Two men rode the morning train. They sat opposite each other. One sat facing forward, the other backward.
“I don’t like riding backward,” said the first man.
“When you sit backward and look out the window you can see what’s coming,” explained the second man.
“How’s that possible? You have sit facing forward to see what’s coming.”
“It’s easy,” replied the backward facing man.
The train emerged from under a bridge and passed behind a row of ramshackle houses. The train passed one backyard that contained a small inflatable pool and a tree with a swing.
“I see a school bus ahead at a railroad crossing,” said the backward man.
“You do!” smiled the forward man.
The train passed a skateboard park with a lone skater, who must have been ditching school.
“I see a young man speeding on his motorcycle to the mall,” said the backward man.
“That wouldn’t surprise me.”
The train passed a churchyard. A wedding arbor stood empty in a plot of flowers.
“I see someone walking into a store to buy rice,” said the backward man.
The train passed a fire engine parked beside a city park. Firefighters in rain jackets were jogging down a winding path that followed the train tracks for a short distance.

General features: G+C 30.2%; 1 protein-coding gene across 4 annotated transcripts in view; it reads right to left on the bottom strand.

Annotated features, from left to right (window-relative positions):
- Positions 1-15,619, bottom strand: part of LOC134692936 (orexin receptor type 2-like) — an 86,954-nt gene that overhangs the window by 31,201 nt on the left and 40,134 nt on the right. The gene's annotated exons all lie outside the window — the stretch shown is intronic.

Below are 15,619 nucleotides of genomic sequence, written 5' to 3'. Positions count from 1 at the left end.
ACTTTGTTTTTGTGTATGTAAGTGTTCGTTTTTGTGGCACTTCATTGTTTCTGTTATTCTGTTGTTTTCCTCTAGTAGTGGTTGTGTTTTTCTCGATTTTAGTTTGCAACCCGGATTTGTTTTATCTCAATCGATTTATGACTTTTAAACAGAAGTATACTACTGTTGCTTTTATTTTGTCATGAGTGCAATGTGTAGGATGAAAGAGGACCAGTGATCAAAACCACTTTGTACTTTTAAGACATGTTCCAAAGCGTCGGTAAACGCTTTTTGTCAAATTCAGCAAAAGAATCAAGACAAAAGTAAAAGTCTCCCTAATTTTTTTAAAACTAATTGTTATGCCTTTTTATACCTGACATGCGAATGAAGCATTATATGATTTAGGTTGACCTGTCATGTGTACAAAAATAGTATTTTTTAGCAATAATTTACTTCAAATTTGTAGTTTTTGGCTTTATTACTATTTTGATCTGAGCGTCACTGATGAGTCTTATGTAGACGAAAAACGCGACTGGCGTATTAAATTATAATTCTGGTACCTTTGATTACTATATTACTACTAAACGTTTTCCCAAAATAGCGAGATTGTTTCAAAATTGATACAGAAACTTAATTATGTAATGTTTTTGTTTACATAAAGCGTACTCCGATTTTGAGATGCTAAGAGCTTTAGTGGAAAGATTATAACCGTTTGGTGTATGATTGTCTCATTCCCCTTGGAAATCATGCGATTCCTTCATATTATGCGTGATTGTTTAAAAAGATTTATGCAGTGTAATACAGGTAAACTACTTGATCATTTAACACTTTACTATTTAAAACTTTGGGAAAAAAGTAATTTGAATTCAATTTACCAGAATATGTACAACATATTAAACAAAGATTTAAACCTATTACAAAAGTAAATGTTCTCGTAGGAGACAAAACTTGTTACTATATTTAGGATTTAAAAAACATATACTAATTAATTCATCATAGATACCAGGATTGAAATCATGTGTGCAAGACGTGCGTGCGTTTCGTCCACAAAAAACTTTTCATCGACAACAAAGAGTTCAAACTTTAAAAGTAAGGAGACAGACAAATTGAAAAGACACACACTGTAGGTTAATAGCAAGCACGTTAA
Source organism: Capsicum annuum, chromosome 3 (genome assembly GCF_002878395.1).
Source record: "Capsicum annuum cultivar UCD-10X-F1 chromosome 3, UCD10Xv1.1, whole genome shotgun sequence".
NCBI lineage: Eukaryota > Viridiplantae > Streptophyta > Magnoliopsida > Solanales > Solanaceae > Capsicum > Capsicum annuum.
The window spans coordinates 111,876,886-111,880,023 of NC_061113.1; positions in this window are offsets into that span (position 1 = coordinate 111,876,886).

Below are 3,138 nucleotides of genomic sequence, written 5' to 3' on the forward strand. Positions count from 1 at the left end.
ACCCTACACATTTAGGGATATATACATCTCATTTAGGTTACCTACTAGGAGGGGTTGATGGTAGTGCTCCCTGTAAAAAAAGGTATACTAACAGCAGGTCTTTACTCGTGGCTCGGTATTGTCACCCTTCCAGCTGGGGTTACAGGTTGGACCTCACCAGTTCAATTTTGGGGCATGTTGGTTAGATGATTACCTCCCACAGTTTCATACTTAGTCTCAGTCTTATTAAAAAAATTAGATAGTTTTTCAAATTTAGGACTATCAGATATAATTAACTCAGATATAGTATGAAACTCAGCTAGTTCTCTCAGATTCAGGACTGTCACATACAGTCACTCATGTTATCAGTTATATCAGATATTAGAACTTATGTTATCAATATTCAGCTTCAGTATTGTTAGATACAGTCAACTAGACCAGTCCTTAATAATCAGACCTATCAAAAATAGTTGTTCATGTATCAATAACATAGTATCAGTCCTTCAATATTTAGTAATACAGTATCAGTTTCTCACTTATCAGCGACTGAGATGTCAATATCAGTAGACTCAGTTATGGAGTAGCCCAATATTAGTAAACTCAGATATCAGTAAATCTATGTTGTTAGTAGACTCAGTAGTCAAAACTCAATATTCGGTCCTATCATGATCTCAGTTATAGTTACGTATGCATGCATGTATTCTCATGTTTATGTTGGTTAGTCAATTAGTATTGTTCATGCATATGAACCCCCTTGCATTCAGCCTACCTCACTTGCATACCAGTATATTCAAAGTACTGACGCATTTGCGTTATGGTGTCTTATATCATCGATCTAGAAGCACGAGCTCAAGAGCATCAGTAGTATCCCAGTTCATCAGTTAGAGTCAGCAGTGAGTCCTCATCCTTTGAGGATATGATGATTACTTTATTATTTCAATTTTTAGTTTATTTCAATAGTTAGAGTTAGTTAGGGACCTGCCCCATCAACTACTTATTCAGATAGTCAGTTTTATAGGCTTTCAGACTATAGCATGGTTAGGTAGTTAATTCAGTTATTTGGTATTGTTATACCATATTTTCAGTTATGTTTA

“I see an open bay door at a fire station,” said the backward man.
The train passed a liquor store, its red neon sign flashing. The morning rain was picking up.
“I see people walking down sidewalks, staring at reflections in puddles,” said the backward man.
“I don’t like trains,” explained the forward man, “but my car conked out. If I have to ride the train, I need to see what’s coming. I don’t want to miss my stop.”
The train passed behind a large car lot. The new cars were brightly polished.
“I see a car crashed in a ditch,” said the backward man.
“Obviously you can’t see any of that. Because I don’t,” asserted the forward man.
The train passed a flagpole that rose above a brick fire station that had one open bay door. The morning wind was rising, whipping the flag wildly under black clouds.
“I see a lightning strike ahead,” said the backward man.
“It’s not in the forecast,” laughed the forward man, who looked straight ahead at the backward sitting man.
The backward man turned his eyes from the train window. He looked back at the forward man, directly into his eyes.
The train passed a cemetery. Headstones covered newly green grass.
“I see a ghost.”